POCATELLO, Idaho — Larry Fitch expects he’ll have to make some changes regarding how he grazes public land to satisfy demands of forest users and officials, and it won’t be cheap.
Fitch and his son Todd run nearly 500 cows in the Midnight and Pocatello allotments of the Caribou National Forest near Pocatello. The two allotments, as well as the nearby Michaud allotment, are used by about half a dozen ranchers and are undergoing an unusually rigorous U.S. Forest Service review.
The Forest Service, which seeks to re-evaluate its leases every decade, hadn’t looked at the three allotments since 1992. Unlike with most reauthorizations, the Forest Service is conducting a full National Environmental Policy Act assessment due to issues with water quality and recreational conflicts, explained Westside Ranger District Ranger Jeff Hammes.
Public comments may be submitted through Jan. 30 to email@example.com. Hammes hopes to release a draft environmental impact statement outlining potential changes by June, with a final EIS planned for December.
The Forest Service’s proposed action is to reauthorize grazing at the same intensity, but with some “minor changes” to protect riparian areas and bring certain streams back into compliance with water-quality standards, Hammes said. He said future management may emphasize moving cattle through certain terrain “a little more rapidly.” A no-grazing alternative is also under consideration.
Due to the heavy and varied use of the public land, Hammes explained he took the unique step of creating a working group with several stakeholders, assembled by the Bannock County Commission.
“I think it’s been very beneficial, and a lot of things came out right upfront that maybe we would not have heard for a long time,” Hammes said.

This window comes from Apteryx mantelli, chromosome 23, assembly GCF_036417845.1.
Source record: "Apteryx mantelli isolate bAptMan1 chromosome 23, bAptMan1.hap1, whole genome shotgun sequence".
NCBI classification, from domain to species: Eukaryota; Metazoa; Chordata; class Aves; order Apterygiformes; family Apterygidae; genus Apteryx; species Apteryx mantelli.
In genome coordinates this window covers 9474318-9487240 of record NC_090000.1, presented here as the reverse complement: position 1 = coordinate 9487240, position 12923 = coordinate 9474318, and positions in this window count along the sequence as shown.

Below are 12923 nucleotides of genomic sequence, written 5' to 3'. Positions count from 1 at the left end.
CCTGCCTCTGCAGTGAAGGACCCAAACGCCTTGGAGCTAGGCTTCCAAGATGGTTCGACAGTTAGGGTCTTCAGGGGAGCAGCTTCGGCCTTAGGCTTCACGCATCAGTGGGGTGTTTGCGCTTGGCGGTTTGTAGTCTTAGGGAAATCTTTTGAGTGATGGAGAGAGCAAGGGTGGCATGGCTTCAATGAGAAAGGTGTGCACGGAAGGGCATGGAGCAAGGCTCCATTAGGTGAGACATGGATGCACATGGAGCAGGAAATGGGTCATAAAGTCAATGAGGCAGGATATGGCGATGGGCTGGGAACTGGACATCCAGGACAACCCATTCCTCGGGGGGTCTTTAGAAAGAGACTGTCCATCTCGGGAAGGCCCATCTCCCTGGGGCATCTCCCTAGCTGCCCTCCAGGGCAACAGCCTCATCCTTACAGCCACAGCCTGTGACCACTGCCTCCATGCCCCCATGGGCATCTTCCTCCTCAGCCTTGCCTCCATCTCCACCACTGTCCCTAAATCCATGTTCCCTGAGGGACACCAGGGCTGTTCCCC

Hannah Sanger, Pocatello’s science and environment division manager, represented the city, which has Mink Creek water rights, advocating for riparian protections.
“We want to make sure those are protected, and the water quality on all of the streams meets Clean Water Act standards,” Sanger said.
Clark Collins, who attended on behalf of off-highway vehicle enthusiasts with the Blue Ribbon Coalition, suggested fencing and cattle guards to keep cattle out of popular primitive forest campsites.
Jon Marvel, with Western Watersheds Project, declined to participate in the working group but has submitted comments and data to the Forest Service, including Mink Creek water samples he commissioned showing elevated bacteria and sediment levels attributed to grazing.
“It’s ridiculous when four ranchers can pollute the water that the whole city is dependent on for drinking water,” said Marvel, who has pushed to close the allotments.
City leaders stress they stopped using Mink Creek surface water for culinary purposes in 1993 and now irrigate with it.
Fitch insists his ranch would fail without public land access. To better represent their position during the meetings, the ranchers hired retired Idaho Farm Bureau Federation range expert Wally Butler to sit in with them.
On the whole, Fitch believes the meetings, which started about a year ago, were productive, and suggestions, such as moving water troughs away from riparian and heavily used recreation areas, were fairly reasonable.
“We’re willing to do it to an extent,” Fitch said. “I think there’s no way in the world you’re going to please the Watershed people.”